If you've recently started up a contracting business or are in the process of doing so, one important factor to be thinking about will be financing. Starting a business costs money, and there are a few ways you might be able to obtain these funds depending on your financial situation and some other variables.
At Contractors School, we're here to provide numerous resources to both aspiring and current contractors, including several areas of assistance for existing contracting businesses. What are your options for financing your contracting business, what are some benefits and drawbacks of certain formats, and how can you make the right decision on which route to go here? Let's go over a few basics.
Types of Financing to Consider
There are a few types of financing you might consider within the business world. Here are some that may apply to the world of contracting:
- Savings: If you have enough saved up, this can be a great way to finance your contracting business. You'll need to factor in the costs of operating that savings account, but it's generally something that won't cost you anything more - if nothing else, you might need to purchase an investment-type product to make some money off of your funds.
- Investors: Investors are great for businesses looking to grow quickly, but can be fairly touchy when it comes to their money. Generally speaking, you'll have to give up at least some control when dealing with them regarding business decisions, which means that your business might not be growing the way you want it to; this leads to potential problems down the line.
- Credit Cards: This is a fairly bad idea - credit cards are easy to obtain but can be very expensive, and it's incredibly tempting to spend more money than you have in the moment for what might seem like something great, but can easily turn sour if not careful.
- Bank Loans: A much safer option than your average credit card, a bank loan can be a good way to go if you need a large amount of money that will take some time to pay back. Keep in mind that it generally takes longer for your business to become profitable, which means more interest accrued over the life of the loan.
- Grants: An excellent option for businesses just starting out, government grants can be a fantastic way to get your business up and running without having to worry about paying the money back. However, they can be challenging to obtain and are often quite specific in what they cover.
- Contributions from friends and family: This option is only worth considering if you know you have available resources. However, it can be a great way to keep your business free of obligation, and these people are probably willing to help out if they believe in what you're doing.
In some cases, you might combine a few of these options in order to get the money you need for your contracting business. It's important to weigh the pros and cons of each before making a decision and consider what will be the best option for your specific needs.
Benefits and Drawbacks of Business Loans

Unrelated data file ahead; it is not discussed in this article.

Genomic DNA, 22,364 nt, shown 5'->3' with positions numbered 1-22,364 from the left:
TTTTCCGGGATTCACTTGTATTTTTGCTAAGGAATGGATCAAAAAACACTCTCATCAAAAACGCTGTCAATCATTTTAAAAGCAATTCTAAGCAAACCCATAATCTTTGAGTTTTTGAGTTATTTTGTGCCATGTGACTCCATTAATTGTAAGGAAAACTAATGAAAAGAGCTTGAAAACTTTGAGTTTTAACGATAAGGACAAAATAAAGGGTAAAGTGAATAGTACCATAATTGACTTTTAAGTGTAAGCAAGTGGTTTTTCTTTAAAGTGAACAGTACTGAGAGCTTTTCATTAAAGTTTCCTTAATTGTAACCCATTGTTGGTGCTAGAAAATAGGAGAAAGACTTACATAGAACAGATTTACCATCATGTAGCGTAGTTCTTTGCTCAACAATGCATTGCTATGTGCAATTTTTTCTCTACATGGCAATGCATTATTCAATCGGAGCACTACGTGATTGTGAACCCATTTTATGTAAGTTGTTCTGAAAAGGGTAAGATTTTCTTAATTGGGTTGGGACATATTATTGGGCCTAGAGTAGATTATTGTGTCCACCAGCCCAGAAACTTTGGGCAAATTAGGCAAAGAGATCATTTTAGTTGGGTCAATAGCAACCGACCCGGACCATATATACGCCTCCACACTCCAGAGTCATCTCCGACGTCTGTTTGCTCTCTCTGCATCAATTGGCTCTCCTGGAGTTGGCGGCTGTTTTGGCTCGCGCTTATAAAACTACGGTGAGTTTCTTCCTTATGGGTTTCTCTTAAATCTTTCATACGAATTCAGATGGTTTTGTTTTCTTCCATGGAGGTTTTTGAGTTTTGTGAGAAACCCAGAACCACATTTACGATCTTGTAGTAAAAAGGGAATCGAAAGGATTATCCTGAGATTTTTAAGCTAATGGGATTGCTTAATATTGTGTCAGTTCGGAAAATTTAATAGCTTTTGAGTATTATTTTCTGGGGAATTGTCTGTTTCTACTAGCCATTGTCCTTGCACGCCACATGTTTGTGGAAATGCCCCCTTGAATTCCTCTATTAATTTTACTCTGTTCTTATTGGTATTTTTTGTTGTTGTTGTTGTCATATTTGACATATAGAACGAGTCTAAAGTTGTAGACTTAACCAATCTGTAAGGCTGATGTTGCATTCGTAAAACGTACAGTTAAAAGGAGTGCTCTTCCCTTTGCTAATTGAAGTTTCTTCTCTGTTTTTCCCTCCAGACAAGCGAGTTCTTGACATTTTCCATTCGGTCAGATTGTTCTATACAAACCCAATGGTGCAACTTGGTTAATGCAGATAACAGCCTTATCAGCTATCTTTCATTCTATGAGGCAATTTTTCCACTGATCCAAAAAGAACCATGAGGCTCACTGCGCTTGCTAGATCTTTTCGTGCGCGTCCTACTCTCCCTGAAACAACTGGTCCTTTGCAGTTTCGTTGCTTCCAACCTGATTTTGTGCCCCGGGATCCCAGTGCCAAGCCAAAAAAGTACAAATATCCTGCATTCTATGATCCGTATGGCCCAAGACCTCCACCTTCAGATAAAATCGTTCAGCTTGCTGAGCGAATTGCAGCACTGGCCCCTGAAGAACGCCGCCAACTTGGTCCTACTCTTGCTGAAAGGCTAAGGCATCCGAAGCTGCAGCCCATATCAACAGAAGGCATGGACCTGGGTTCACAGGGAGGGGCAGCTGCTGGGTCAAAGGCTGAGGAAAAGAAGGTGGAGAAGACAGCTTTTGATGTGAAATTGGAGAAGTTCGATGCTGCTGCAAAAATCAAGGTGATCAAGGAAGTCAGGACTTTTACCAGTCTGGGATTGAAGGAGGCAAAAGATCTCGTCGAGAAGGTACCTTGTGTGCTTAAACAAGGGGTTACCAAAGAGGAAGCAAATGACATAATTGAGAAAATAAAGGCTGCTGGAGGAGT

Because business loans are easily the most common form of financing that new business owners take on, including for contracting businesses, we figured we'd go over them in a bit more detail. Here are some of the typical benefits of going with a business loan:
- Allows you to purchase important equipment, supplies, and other items without paying for them immediately. This includes things like vehicles and tools you need to get the job done.
- Helps your business grow more quickly than it would otherwise be able to.
- Allows you to spread your costs out over a much longer period of time, keeping your monthly costs low so you can keep your business running.
- You typically don't have to pay back early, which means that you don't need to worry about potentially damaging penalties for doing so.
On the flip side, a business loan might not be ideal for everyone. Here are some of the possible downsides:
- Cutting into cash flow: You also have to plan for loan repayment, which typically begins immediately. This means that you might need to cut back on other spending in order to make your monthly payments, which can hamper your business.
- Interest charges: Loans typically have interest charges associated with them, so you'll wind up paying more than the initial amount of the loan over time.
- Losing equity: If you're unable to repay the loan, the bank takes over your business to get their money back. This means that you lose any equity you've built up, which can be a big blow for most contractors who are just starting out with their businesses.
When to Use Savings or Family Assistance
If you have a significant amount of savings built up or someone close to you believes in your business and is willing to help, it might make more sense to use these funds than to take out a business loan for your contracting business. Here are a few specific scenarios:
- Inconsistent income: If your contracting income is still highly inconsistent, you may not have the consistent funds required to pay back business loans, and using other methods could be ideal.
- Low credit: If your credit is too low and keeps you from being eligible for business loans, you might not get the financing you need. Using savings or other means may be more feasible in this case.
- Small loan amount: If your loan is relatively low compared to many others, it might make sense to avoid the extra fees of making payments back on time and risk having fewer consequences if you can't repay.
For more options to consider if your contracting business requires financing or to learn about any of our services for contractors or aspiring contractors, speak to the staff at Contractors School today.